| SAO PAULO
SAO PAULO May 8 Verde Asset Management SA,
Brazil's largest hedge fund, sees lingering risks that Brazilian
lawmakers will further water down government efforts to
streamline the social security system, a move that could hamper
austerity efforts in Latin America's largest economy.
Investors have been "complacent" with the negotiations as
the Temer administration seeks to gather lawmaker support for
the so-called pension reform, Verde money managers led by Luiz
Stuhlberger said in a monthly investor letter for April.
There is growing investor doubt over whether President
Michel Temer can implement his ambitious reform agenda, seen as
critical to curbing public debt growth and lifting Brazil from
its deepest recession ever, according to the letter obtained by
"Exacerbated optimism with Brazil - and emerging markets in
general - continues to permeate the universe of global and local
investors," the money managers wrote.
Brazil's stocks and currency ranked among the world's
best-performing assets last year, but the rally has since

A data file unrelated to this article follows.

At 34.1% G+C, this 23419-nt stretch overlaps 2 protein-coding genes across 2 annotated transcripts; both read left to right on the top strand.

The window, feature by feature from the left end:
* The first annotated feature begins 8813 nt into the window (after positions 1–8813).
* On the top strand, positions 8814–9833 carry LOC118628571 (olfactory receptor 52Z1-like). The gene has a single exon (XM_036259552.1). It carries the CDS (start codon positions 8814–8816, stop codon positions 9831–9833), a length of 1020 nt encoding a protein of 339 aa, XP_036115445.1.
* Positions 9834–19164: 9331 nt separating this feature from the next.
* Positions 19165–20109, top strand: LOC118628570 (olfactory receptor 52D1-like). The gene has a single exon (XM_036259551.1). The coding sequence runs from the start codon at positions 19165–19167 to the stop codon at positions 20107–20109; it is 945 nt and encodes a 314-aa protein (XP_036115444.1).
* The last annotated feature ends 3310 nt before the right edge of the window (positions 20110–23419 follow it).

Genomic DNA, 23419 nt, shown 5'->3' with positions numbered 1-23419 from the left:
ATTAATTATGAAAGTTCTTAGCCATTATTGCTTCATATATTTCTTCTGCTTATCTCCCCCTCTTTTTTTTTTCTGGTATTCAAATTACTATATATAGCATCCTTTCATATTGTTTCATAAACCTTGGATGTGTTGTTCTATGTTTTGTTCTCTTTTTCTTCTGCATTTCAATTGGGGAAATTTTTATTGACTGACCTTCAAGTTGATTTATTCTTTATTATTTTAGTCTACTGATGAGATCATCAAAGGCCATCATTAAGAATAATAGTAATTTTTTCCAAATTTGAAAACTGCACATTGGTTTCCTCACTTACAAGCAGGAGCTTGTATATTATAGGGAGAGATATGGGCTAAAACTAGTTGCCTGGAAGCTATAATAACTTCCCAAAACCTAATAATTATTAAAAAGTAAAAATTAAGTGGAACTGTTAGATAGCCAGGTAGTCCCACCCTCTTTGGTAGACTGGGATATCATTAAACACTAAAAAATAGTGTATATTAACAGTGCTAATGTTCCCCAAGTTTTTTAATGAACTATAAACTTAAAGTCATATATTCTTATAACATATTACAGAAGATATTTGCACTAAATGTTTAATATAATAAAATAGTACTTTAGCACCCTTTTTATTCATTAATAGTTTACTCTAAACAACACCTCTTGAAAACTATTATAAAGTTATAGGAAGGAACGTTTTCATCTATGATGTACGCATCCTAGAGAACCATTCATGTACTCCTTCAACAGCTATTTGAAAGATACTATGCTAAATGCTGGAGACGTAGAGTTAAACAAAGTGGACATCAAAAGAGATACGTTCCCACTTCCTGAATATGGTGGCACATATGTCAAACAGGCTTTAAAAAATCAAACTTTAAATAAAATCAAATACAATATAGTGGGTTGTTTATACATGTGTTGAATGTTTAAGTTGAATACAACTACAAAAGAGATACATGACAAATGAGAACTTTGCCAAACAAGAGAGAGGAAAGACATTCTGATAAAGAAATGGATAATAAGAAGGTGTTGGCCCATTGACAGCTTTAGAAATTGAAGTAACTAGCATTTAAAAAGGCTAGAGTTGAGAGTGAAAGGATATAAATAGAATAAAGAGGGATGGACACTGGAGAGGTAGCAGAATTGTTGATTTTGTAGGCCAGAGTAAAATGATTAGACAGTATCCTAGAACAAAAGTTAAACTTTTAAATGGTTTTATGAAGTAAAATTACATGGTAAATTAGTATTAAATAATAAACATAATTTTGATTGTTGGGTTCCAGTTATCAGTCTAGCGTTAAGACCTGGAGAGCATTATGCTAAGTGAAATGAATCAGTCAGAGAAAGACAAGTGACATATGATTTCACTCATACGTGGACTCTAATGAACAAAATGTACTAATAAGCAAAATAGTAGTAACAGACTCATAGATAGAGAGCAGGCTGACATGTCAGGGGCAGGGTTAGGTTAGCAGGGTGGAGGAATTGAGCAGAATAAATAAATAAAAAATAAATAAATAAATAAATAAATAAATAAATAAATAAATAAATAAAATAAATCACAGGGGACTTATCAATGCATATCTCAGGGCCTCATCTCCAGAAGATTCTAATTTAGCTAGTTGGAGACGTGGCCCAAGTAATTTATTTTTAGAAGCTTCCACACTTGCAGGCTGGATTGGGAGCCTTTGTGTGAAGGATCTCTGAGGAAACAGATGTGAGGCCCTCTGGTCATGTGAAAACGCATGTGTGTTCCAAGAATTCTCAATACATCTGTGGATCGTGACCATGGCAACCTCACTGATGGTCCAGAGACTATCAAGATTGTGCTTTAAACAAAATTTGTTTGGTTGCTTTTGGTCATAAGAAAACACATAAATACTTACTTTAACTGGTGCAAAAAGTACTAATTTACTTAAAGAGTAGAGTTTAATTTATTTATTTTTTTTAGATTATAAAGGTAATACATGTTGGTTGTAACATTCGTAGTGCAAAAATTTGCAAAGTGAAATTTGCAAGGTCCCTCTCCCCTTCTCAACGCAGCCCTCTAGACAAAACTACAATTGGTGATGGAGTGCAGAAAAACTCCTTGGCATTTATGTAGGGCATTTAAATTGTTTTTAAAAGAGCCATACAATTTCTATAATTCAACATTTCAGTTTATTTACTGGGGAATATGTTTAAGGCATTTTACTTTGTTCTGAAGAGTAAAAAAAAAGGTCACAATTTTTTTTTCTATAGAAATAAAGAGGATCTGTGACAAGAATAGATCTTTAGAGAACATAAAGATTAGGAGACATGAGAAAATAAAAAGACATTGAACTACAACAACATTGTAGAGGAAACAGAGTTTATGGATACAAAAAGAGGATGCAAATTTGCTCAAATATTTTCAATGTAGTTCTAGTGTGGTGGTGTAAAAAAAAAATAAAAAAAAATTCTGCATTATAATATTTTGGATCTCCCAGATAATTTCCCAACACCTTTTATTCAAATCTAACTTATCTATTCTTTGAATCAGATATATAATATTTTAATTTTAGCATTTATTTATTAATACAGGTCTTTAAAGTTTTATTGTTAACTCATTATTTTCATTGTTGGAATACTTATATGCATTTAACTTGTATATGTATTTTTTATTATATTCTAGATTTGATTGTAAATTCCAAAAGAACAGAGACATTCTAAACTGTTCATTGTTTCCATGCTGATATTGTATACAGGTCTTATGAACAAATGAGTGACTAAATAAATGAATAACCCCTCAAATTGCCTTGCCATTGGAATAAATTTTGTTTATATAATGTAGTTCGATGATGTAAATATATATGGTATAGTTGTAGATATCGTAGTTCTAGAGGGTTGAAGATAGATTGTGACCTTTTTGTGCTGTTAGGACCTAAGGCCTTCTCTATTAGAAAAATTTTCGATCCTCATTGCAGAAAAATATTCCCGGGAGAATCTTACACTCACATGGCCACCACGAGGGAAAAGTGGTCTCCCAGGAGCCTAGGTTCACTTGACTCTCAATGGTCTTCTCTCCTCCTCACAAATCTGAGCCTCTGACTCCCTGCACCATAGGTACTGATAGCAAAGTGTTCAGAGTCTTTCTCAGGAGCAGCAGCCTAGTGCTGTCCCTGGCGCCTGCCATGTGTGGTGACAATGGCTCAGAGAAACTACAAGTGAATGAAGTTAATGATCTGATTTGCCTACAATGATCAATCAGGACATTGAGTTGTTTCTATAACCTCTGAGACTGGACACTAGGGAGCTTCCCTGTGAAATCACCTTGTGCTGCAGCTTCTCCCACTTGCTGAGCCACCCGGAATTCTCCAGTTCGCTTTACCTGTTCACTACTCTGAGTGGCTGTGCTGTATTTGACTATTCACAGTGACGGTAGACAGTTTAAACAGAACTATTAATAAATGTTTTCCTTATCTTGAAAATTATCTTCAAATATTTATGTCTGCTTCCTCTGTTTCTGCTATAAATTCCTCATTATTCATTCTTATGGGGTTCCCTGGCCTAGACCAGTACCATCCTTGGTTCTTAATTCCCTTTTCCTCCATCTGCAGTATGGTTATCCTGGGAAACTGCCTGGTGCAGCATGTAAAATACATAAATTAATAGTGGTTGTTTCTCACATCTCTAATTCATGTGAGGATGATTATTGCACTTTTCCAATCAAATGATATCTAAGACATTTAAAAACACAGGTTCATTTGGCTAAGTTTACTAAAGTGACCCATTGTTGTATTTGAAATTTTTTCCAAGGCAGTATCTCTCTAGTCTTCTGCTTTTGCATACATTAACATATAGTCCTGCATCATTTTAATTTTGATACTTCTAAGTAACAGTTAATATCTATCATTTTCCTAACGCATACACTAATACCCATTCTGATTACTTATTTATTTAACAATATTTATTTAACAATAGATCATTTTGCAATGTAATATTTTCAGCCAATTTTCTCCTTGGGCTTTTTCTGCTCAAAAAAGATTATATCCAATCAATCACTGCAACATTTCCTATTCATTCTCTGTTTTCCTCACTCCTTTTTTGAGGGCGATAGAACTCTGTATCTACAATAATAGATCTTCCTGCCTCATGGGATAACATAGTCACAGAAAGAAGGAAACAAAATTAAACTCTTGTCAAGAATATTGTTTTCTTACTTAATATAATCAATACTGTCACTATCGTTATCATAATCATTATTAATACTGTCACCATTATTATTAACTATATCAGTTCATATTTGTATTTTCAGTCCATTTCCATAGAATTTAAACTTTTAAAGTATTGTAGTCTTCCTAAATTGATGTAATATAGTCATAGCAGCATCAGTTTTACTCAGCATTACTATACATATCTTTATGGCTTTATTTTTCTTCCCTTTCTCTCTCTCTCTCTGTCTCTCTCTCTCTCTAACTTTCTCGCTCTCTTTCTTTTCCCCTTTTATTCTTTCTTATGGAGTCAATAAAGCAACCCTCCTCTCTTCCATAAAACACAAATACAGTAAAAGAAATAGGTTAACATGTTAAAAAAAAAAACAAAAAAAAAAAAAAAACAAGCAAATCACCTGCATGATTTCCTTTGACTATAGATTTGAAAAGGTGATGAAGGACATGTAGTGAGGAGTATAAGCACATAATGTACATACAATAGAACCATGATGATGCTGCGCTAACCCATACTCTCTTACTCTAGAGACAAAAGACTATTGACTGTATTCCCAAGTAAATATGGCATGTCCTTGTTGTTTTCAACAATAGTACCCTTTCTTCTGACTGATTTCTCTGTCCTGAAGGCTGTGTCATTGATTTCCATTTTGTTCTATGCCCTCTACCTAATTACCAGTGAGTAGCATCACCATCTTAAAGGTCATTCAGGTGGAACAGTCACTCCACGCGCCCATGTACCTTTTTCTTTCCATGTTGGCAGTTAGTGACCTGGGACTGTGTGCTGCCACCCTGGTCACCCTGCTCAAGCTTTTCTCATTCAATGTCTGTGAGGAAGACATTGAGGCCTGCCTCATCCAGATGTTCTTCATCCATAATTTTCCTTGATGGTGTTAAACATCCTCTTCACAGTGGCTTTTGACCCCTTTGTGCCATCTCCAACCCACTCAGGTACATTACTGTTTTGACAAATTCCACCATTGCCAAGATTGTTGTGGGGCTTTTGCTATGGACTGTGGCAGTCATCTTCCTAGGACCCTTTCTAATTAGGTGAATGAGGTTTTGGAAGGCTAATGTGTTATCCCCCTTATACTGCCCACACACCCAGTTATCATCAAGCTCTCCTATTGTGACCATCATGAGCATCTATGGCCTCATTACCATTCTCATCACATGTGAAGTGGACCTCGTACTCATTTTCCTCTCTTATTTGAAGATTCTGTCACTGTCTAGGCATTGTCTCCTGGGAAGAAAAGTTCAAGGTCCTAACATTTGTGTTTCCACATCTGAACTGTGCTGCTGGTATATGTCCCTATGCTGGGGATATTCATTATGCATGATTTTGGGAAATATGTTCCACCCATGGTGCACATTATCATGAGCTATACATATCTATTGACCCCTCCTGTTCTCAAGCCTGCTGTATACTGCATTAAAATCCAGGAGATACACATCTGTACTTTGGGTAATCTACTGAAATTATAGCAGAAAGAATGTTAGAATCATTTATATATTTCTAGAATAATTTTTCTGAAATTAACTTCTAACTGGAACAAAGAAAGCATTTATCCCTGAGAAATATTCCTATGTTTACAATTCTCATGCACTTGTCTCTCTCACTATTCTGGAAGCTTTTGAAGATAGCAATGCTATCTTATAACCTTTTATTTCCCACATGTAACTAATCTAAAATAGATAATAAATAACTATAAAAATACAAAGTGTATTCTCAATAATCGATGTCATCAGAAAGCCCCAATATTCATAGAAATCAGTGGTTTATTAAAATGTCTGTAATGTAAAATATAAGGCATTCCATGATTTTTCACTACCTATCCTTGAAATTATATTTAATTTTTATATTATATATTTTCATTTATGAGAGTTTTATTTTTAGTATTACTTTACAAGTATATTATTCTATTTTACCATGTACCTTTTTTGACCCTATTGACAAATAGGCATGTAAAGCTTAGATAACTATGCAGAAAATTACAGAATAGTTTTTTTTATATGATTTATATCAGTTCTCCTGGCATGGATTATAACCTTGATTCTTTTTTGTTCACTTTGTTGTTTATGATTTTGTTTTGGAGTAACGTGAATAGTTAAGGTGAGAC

stalled on concern over the shape of a final pension reform
measure. The real has moved away from two-year highs
touched in February, while the Bovespa stock index has
been nearly flat since the end of March.
A committee approved the bill last week after the government
agreed to budge on several controversial points, including
lowering the minimum retirement age for women. A lower house
plenary vote originally planned for this week has been pushed
back to allow Temer's base to muster the necessary two-thirds
support to pass the bill.
"Now, more than any time in the last seven years, it is very
hard to find cheap assets available for purchase," the letter
The Verde FIC FIM fund returned a consolidated 0.43 percent
in April, extending gains to 3.04 percent so far this year.
Still, it underperformed the benchmark CDI interbank interest
rate in both periods.
São Paulo-based Verde said last month that gains came from
local and global equity positions, as well as foreign exchange
trades involving the Brazilian real and the Korean won.
It booked a 0.3 percent loss on its fixed-income book as market
interest rates spiked due to jitters over the pension reform
(Editing by Guillermo Parra-Bernal and Jeffrey Benkoe)